valid legitimate role for their actions.
c. Might believe that liberals hate political question doctrine and conservatives
might love the political question doctrine. Today, the Rehnquist Court has a
lot of liberals whining about the political question doctrine like the
presidential election and a lot of conservatives defend the court.
B. Limits on Judicial Power: Advisory Opinions, Ripeness, Mootness, Standing
1. Art. III, §2 limits the Jurisdiction of all federal courts to "cases and controversies,"
requiring federal courts to deal only with real and substantial disputes that affect the legal
rights and obligations of parties having adverse interests, and that allow specific relief
through a conclusive judicial decree.
2. Supreme Court may not issue Advisory Opinions.
a. Courts are not allowed to answer questions on the legality of executive or
legislative actions without a specific case or controversy (some state courts do
(1) There is nothing specifically in the Constitution against advisory
opinions just says judicial power extends to cases and controversies
b. Pro: Efficiency, teamwork, expertise
c. Con: unconstitutional, respect for adversarial process and other rbanches,
judicial independence, judicial restraint, context
3. Ripeness, Mootness, and Standing are all required to be in Federal Court
(1) Ripeness (Timing—When you can sue): File a lawsuit too soon before a case or
controversy has developed; it is unripe.
a. Bill is pending in Congress that will hurt your rights, you can’t challenge
it until it is enacted.
(2) Mootness (Timing): There is no case or controversy between the parties. If you
wait too long, the case becomes moot and the courts must dismiss it b/c there is
no longer a vigorous adversarial process.
a. Ex--If my neighbor is having 3am parties and I sue him to keep it down to
11pm and he then moves to Sweden during litigation, no longer a live
(3) Standing(Who can sue?): Does this п have standing to challenge this action.
a. The court demands an action injury that could be remedied by a lawsuit.
(need a real stake).
(1) Whether we want a narrow or broad standing doctrine turns on
what we think of our judiciary in society. Some people the
court should only decide what it has to. Other think a more
robust doctrine b/c we don’t want unconstitutional government
decision and we want to prevent rights being violated.
C. Judicial Review of State Court Judgments
1. Supreme Court can review state cases involving federal law and/or constitutional
a. It was clear in the constitutional convention that the Supreme Court had the
power to review state court judgments, but it does say so in the constitution.
2. Relevant Clauses:
a. Art VI—“ The Constitution, and the laws of the United States…shall be the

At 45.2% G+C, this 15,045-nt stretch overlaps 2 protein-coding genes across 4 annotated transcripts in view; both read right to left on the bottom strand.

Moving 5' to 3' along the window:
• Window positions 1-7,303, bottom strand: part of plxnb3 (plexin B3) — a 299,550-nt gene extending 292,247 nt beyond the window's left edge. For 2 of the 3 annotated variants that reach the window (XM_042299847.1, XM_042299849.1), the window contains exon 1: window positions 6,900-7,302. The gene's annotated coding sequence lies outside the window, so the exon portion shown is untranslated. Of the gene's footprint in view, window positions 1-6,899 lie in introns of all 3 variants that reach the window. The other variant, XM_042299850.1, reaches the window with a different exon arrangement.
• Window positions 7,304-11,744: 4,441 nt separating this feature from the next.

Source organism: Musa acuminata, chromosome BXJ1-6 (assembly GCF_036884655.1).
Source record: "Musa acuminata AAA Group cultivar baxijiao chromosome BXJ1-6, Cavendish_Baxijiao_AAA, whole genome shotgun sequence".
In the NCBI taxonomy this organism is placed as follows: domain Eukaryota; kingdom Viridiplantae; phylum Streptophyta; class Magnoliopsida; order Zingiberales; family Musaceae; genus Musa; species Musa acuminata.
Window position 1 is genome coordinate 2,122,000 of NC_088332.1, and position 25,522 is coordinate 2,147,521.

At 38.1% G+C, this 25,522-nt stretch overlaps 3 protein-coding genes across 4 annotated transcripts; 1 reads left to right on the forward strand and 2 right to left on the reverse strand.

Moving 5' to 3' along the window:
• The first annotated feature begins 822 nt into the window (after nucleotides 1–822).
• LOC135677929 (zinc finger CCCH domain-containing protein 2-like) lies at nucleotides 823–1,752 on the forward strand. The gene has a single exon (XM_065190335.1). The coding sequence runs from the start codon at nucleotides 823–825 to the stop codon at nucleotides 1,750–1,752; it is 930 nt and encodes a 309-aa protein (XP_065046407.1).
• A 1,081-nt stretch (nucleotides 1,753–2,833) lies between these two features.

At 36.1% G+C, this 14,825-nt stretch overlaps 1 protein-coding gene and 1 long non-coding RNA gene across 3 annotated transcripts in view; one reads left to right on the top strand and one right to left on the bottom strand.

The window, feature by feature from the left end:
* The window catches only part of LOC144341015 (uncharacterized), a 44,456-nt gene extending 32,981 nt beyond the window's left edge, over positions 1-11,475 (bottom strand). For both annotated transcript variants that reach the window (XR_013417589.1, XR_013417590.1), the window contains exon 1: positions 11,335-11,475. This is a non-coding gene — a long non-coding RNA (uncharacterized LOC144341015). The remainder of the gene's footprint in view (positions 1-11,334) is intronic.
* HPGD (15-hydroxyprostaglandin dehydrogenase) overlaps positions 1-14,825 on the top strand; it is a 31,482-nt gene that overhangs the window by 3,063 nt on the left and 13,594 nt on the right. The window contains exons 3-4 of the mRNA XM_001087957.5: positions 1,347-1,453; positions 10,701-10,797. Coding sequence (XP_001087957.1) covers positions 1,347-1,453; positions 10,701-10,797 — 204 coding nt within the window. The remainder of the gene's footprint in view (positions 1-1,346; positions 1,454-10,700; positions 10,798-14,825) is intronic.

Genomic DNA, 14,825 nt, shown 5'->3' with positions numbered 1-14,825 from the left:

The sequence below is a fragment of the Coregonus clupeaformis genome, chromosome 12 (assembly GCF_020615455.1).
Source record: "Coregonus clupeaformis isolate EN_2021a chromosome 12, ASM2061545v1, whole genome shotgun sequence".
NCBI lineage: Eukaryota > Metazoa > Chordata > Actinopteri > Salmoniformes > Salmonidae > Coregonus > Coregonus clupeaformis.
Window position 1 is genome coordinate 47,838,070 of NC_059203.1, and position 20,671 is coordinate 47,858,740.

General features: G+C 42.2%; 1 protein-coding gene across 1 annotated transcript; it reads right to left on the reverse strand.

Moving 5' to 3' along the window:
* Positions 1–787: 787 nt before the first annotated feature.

Supreme law of land; and the judges in every state shall be bound thereby.”
i. We know under Marbury that judges need to follow the US
Supreme Court’s decisions—might not mean that judges get to
b. Art III, § 1—“The Judicial Power of the United States, shall be vested in one
Supreme Court, and in such inferior courts as the congress “may from time to time
ordain and establish.”
i. There don’t have to be lower federal courts and that would be ok.
c. Art III, § 2- “In all other cases before mentioned, the Supreme Court shall have
appellate jurisdiction, “with such exceptions….as the Congress shall make.”
i. we know that the Sup. Ct has appellate jurisdiction and if there are no
federal courts, they would have appellate jurisdiction over the
constitutional questions. So Congress could make an exception for state
3. In Martin v. Hunter’s Leese, Virginia said that the three clauses would be better read
not to say our interpretations in our cases should be accorded deference by Sup Ct.,
Justice Story says we have the final say and Supreme Court can review state cases
involving federal law and/or constitutional issues.
a. Justice Story offers a uniformity rationale saying we have to have jurisdiction
over state sovereignty otherwise the constitution will mean different things to
different people and then we lose the advantages of the national/federal gov’t.
D. Other Limits on Judicial Power & Congressional Control of Sup. Ct. Jurisdiction
1. Other Limits
a. There are a bunch of external limits:
(1) President can appoint new justices
(2) Senate can object to the power of the president
(3) People can amend the constitution
(4) Congress can impeach Supreme Court justices
(5) The Court has no enforcement mechanism (it ultimately depends on
2. Congressional Control of Supreme Court
a. One more external check on the court (Congress’s ability to tinker):
(1) Congress can pick how many justices there are. (ie--FDR)
(2) Congress can regulate the Supreme Court’s exercise of its jurisdiction
i. It can limit the court’s schedule to keep the court from hearing as
many cases and Congress also controls the Court’s budget).